‘I’m sorry’

A tree in my neighbour’s backyard has grown over his fence, across the alley between our houses, and into my backyard. It’s been squeezing a bay leaf tree in my backyard against the garden shed. If his tree is not trimmed soon, my bay leaf tree will die. I needed to bring this up with my neighbour so he could hire a gardener and get the tree trimmed back.

I am an uber conflict avoider. The thought of asking someone to do something, with even a slight potential of conflict gives me a shiver.

I am also Indian. So the idea of people refusing to do what’s their responsibility is almost the natural default for me.

The combination of these two characteristics meant that for last few weeks I’ve been playing the encounter with my neighbour in my head. My fears and my overactive imagination meant it had gone far enough that we were filing police complaints against each other for ASBO12.

Anyway, I saw him today when we returned from the evening walk. I waved at him and approached.

Me: Hey Scott, I’m sorry, but do you have a minute.

S: Yes, of course.

Me: I’m sorry, but there’s a tree in your backyard that’s grown over into mine and is strangling one of my trees.

S: Oh I’m sorry. I didn’t notice it.

Me: No worries, it’s right at the far corner.

S: I’m sorry. I’ll get the gardener to come do something about it.

Me: No worries. Thanks.

S: Cheers. I’m sorry. See you later.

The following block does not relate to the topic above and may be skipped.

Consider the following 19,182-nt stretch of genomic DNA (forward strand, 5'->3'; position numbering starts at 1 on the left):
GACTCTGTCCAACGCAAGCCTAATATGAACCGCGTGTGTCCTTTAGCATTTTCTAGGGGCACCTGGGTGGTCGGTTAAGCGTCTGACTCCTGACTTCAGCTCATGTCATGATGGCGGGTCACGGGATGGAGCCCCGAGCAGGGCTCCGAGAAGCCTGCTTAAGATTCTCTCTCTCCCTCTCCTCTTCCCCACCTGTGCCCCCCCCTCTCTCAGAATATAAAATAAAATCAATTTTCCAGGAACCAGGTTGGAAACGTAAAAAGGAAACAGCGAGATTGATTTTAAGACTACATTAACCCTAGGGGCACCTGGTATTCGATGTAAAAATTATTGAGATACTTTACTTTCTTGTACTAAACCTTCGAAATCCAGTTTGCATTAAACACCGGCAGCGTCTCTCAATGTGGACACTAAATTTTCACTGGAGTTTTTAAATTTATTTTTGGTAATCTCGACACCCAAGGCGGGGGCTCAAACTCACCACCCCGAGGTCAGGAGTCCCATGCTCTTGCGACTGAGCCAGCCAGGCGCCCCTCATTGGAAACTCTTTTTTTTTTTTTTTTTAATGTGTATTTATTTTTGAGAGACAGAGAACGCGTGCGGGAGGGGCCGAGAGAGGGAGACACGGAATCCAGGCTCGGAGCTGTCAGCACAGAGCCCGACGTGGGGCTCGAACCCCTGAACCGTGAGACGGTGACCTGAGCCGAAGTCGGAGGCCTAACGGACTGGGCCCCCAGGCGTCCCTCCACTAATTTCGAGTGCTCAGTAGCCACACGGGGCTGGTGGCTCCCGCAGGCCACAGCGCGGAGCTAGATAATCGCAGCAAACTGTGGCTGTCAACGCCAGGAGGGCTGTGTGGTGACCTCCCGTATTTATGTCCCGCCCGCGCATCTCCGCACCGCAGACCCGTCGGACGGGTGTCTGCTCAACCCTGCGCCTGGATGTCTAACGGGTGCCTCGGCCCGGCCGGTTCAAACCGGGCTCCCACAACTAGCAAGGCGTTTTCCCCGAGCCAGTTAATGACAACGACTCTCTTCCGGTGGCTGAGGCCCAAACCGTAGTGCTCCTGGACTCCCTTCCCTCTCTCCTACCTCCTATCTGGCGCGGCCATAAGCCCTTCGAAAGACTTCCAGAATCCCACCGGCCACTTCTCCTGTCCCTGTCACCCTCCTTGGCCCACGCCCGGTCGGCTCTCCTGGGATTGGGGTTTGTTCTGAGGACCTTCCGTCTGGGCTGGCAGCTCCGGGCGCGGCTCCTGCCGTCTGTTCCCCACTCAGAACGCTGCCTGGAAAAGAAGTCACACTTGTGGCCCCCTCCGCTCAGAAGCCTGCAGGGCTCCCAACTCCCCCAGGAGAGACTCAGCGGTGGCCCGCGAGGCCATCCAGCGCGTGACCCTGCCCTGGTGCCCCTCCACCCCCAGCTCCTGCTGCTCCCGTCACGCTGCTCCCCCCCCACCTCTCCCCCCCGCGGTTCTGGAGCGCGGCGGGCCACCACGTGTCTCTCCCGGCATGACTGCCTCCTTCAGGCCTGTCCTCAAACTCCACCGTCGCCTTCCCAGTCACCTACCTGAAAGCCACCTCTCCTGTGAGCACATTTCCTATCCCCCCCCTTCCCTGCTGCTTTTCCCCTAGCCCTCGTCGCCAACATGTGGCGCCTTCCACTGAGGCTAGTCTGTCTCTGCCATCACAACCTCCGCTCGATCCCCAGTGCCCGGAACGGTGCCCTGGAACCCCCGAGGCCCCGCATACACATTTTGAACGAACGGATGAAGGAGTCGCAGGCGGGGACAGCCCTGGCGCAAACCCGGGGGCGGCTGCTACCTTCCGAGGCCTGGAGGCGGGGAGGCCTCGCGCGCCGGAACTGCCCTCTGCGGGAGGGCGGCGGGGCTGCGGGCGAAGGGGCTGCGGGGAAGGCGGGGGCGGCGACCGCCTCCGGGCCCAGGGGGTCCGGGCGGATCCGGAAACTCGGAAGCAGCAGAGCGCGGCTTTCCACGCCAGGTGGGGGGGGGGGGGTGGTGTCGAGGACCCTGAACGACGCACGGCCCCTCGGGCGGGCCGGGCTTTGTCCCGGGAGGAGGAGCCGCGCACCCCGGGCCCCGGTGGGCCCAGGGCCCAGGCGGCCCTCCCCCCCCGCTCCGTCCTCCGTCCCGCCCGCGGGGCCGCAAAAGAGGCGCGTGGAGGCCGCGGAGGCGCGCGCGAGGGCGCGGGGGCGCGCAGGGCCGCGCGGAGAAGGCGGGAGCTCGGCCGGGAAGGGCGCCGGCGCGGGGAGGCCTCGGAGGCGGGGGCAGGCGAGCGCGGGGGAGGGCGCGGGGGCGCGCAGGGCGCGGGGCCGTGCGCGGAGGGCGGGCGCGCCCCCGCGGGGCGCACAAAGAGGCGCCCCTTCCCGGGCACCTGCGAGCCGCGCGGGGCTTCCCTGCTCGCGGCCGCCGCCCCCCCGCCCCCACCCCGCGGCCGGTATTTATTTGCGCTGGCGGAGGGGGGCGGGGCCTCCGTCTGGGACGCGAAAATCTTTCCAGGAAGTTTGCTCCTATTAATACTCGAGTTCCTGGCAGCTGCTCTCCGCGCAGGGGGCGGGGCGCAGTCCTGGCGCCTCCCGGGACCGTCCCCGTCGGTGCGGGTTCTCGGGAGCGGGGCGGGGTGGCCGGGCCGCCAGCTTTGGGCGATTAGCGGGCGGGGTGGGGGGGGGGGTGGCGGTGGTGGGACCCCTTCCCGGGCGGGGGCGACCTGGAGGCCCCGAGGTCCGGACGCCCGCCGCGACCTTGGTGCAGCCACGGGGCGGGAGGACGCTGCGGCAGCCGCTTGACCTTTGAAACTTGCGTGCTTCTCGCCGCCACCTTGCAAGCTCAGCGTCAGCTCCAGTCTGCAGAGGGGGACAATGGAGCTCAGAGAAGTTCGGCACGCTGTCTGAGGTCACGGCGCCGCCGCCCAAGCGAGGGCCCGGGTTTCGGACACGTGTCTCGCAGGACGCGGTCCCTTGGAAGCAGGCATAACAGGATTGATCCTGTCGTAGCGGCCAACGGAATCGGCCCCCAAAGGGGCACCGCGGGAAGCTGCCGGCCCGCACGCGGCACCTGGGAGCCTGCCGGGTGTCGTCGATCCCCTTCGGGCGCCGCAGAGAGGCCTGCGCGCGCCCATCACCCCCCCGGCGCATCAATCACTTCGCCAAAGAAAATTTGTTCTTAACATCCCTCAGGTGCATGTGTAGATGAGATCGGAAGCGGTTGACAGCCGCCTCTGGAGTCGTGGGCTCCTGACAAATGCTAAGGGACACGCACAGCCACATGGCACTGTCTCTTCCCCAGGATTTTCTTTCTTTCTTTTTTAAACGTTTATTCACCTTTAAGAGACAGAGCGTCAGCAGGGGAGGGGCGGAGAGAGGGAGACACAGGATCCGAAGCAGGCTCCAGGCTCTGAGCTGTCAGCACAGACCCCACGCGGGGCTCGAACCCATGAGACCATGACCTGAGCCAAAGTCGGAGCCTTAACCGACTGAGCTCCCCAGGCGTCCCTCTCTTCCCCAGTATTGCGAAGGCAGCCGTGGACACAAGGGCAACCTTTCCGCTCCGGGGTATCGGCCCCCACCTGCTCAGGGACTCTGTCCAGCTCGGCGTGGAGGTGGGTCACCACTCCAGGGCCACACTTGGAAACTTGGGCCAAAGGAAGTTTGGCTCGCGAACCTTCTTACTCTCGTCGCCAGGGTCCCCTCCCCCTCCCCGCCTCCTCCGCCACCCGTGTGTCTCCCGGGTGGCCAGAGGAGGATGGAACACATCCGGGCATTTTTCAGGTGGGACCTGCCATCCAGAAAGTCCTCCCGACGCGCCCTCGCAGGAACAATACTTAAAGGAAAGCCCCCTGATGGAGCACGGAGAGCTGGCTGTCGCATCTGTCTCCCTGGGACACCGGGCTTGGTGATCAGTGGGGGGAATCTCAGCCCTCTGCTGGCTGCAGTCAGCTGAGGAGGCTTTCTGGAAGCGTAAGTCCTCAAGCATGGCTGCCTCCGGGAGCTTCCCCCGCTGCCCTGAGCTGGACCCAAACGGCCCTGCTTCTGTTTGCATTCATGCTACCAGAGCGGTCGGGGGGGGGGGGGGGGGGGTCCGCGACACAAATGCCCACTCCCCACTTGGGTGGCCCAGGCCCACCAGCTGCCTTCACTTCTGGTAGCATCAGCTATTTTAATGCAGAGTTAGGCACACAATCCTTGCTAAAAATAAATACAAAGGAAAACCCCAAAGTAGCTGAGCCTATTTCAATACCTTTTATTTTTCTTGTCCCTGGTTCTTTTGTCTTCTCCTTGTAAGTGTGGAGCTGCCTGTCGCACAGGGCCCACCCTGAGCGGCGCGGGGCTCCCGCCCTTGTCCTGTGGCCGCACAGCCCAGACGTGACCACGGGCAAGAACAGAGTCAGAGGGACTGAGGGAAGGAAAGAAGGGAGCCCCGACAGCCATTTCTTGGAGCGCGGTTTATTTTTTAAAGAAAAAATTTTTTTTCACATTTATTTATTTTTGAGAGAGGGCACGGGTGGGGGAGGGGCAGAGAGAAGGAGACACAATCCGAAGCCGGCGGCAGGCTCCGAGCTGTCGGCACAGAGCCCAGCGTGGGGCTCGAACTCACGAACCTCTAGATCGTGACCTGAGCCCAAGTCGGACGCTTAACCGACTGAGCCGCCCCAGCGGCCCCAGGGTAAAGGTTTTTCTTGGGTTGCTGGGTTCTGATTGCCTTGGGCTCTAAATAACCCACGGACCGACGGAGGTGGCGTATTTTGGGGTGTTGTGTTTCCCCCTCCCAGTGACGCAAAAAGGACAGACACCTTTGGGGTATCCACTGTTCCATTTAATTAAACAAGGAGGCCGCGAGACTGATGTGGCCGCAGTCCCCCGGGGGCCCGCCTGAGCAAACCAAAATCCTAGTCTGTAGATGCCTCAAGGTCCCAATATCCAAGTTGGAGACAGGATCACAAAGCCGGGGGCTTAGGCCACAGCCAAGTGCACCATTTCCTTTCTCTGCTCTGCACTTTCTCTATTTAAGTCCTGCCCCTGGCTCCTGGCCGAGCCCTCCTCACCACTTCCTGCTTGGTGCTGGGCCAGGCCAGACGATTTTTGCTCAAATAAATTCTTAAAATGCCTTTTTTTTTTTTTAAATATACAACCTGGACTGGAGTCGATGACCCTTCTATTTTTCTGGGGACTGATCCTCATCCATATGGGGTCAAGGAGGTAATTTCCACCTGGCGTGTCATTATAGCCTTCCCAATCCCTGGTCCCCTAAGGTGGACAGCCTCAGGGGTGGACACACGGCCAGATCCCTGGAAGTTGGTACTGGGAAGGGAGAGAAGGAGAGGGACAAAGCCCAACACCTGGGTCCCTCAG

No, we didn’t end up filing ASBO complaints against each other. We just said ‘I’m Sorry’ to each other a dozen times, smiled, and carried on.

I can breathe now :)

Continue reading ‘I’m sorry’

Transition complete – passport & visa

Got my OCI card in the post today. The document transition is now complete

…from the Indian passport & the British permanent visa (indefinite leave to remain)

…to the British passport & the Indian permanent visa (overseas citizen of India)

Continue reading Transition complete – passport & visa

Welcome to the UK…

They were initially bemused by the complexity of bus timetables, bin collections and—most of all—by the changeable weather. “In our country, when it’s summer, it’s summer,” says Ziead Alsaouah, Mr Batak’s son-in-law.

—The Economist | After the exodus


I had a very similar reaction to the weather when I moved here 8 years ago.

North India, where I spent the first 24 years of my life, has a very predictable weather. When it’s summer, it’s hot and dry for months on end. When it’s the rain season, it’s raining almost every day for a month. And when winter arrives, it’s bitterly cold, mostly dry, and frequently foggy (recently smoggy) for months on end.

Contrast that to the weather here on the island – it’s common to have at least two seasons in a day. Three’s not uncommon either. We had two months of constant dry, warm summers this year, and it’s already caused a mild panic. If we get a week of snow in the winter, news bulletins are full of ‘snowcalypse’ references.

It’s unsettling, at least initially, for people coming from places with stable, ‘continental’ weather patterns. Where culture, life, traditions, activities are based on the season, what do we do when the seasons just aren’t anymore?

Continue reading Welcome to the UK…